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and Rescue Services Act is one of them. It renames "fire authorities" as "fire and rescue authorities". A consequential amendment is needed to the entry in Schedule 1. In addition, functions in relation to fire and rescue authorities in Wales are conferred, for the first time, on the Assembly. In the light of that, a consequential amendment is needed to Clause 16, covering the involvement of the Assembly, to ensure that Assembly consent is needed before legislation is made under this Bill in relation to fire and rescue authorities in Wales. This reflects the approach taken under the Bill in relation to other responders which are subject to Assembly oversight.

The Health Protection Agency Act is another measure which has a bearing on the Bill. It creates a new body called the Health Protection Agency as a statutory body. The existing HPA, which is a Special Health Authority, will cease to exist. An amendment to Schedule 1, which refers to the HPA as an SHA, will be required.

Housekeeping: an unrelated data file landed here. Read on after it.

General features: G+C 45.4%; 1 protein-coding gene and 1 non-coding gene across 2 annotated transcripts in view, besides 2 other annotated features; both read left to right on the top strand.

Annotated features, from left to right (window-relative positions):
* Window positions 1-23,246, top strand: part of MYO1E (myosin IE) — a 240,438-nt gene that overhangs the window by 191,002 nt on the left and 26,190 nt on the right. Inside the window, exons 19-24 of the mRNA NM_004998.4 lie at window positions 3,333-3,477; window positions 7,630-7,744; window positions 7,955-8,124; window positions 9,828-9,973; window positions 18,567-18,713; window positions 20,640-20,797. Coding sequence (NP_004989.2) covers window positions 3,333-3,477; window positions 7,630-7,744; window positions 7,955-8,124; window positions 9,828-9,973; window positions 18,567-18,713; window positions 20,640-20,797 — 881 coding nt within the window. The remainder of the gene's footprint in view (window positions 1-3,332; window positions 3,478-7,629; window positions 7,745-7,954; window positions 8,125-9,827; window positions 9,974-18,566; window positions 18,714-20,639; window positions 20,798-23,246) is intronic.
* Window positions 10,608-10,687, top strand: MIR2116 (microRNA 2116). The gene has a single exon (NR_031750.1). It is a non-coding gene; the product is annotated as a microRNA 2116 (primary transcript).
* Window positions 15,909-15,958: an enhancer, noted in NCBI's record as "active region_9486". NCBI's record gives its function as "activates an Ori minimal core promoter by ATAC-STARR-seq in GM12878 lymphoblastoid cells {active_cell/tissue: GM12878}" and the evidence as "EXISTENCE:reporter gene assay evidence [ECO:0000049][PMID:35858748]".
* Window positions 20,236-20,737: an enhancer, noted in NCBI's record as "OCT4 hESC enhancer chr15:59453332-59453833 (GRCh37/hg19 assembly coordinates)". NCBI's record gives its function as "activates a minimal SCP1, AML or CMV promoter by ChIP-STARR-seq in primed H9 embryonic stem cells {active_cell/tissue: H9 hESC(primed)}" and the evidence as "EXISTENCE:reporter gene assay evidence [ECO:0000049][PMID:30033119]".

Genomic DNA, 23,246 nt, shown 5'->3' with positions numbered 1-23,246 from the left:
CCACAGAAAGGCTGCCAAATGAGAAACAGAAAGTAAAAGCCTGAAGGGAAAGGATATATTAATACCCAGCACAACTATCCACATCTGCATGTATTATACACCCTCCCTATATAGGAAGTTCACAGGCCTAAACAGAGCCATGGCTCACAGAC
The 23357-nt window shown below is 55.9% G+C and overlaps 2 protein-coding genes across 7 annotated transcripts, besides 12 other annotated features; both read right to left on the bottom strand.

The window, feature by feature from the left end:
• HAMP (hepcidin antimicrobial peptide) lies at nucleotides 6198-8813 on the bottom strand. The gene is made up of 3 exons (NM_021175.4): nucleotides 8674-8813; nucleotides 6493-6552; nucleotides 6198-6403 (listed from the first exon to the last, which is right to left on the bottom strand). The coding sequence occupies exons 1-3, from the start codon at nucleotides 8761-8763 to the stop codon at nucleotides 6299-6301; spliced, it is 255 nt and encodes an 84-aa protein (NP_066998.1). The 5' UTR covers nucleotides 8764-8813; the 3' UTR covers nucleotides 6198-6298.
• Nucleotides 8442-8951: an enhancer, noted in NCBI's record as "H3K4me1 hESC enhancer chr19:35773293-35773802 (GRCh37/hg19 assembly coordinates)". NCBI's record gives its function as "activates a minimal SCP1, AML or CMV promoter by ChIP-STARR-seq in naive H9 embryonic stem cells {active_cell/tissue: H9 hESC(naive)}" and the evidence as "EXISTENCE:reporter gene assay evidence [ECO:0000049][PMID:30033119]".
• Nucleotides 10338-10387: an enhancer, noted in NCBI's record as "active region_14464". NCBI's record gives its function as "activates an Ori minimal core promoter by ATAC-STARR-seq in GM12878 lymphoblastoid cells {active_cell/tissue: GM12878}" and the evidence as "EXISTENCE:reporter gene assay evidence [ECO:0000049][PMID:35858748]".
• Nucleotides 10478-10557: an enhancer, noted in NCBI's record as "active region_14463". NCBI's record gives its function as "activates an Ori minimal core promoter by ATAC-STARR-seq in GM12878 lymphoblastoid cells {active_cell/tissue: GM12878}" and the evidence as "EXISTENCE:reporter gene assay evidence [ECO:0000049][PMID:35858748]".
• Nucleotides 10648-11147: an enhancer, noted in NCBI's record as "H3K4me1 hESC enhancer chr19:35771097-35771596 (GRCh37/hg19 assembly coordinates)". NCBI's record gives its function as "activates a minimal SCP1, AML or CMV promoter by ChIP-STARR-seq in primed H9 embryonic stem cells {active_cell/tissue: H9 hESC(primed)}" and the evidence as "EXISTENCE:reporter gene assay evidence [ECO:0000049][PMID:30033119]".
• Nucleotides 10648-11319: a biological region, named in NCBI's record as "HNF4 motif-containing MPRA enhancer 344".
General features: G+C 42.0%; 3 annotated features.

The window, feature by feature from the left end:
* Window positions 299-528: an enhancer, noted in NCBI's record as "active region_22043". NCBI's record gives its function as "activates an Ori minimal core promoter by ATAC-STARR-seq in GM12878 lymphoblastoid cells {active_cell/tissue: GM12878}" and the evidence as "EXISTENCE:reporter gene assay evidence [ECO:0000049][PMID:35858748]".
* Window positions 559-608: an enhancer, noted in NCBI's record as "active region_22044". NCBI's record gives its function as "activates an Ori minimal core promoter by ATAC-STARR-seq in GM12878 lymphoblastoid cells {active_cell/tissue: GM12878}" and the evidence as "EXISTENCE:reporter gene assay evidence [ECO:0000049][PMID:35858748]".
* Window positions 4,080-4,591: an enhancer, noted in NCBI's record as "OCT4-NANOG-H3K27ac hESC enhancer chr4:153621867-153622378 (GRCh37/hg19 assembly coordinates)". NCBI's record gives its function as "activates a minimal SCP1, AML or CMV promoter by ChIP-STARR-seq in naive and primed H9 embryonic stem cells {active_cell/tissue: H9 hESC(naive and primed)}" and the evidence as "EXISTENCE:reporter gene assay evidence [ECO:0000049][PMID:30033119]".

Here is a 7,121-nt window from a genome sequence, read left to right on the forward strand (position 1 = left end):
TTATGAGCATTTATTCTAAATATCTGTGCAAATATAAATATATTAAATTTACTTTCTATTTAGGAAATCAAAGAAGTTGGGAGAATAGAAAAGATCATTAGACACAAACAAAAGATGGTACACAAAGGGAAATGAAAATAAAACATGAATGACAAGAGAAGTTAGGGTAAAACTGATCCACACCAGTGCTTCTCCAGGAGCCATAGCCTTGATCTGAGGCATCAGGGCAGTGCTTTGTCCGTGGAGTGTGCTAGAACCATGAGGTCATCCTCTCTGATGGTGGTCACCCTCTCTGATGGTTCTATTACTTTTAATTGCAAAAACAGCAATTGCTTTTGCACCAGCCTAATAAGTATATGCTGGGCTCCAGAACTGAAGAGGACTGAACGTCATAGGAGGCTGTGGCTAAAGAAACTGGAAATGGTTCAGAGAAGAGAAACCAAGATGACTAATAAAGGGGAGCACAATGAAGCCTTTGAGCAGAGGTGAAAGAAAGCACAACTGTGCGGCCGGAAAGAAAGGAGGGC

I also note that the noble Lord, Lord Berkeley, has tabled a number of amendments intended to probe the rationale for including rail freight operators in the Bill. I look forward to hearing what he has to say on that issue and to having the opportunity to respond. Rather than deal with those amendments now, I shall do so after the noble Lord has spoken to them. I beg to move.

Lord Berkeley: I rise to speak to the three amendments in this group which stand in my name—that is, Amendments Nos. 84, 85 and 86. It is logical that we talk about all these responder bodies together, although I believe that there are a few omissions from the list and I know that other noble Lords want to add some others, but that is all part of the debate.

I remind the Committee that I am talking about the transport section in category 2 under Part 3 on page 25 of the Bill. Under that section, the various lists of organisations and bodies which must respond include all licensed train operators under Section 8 of the Railways Act 1993. In fact, the Bill does not quite refer to licensed train operators but to those who hold licences. It includes Network Rail, 25 or so passenger train operators, about eight contracting companies which have licences and carry out maintenance, such as Balfour Beatty, Jarvis and Carillion, and currently, I believe, six freight operating companies. I declare an interest as chairman of the Rail Freight Group.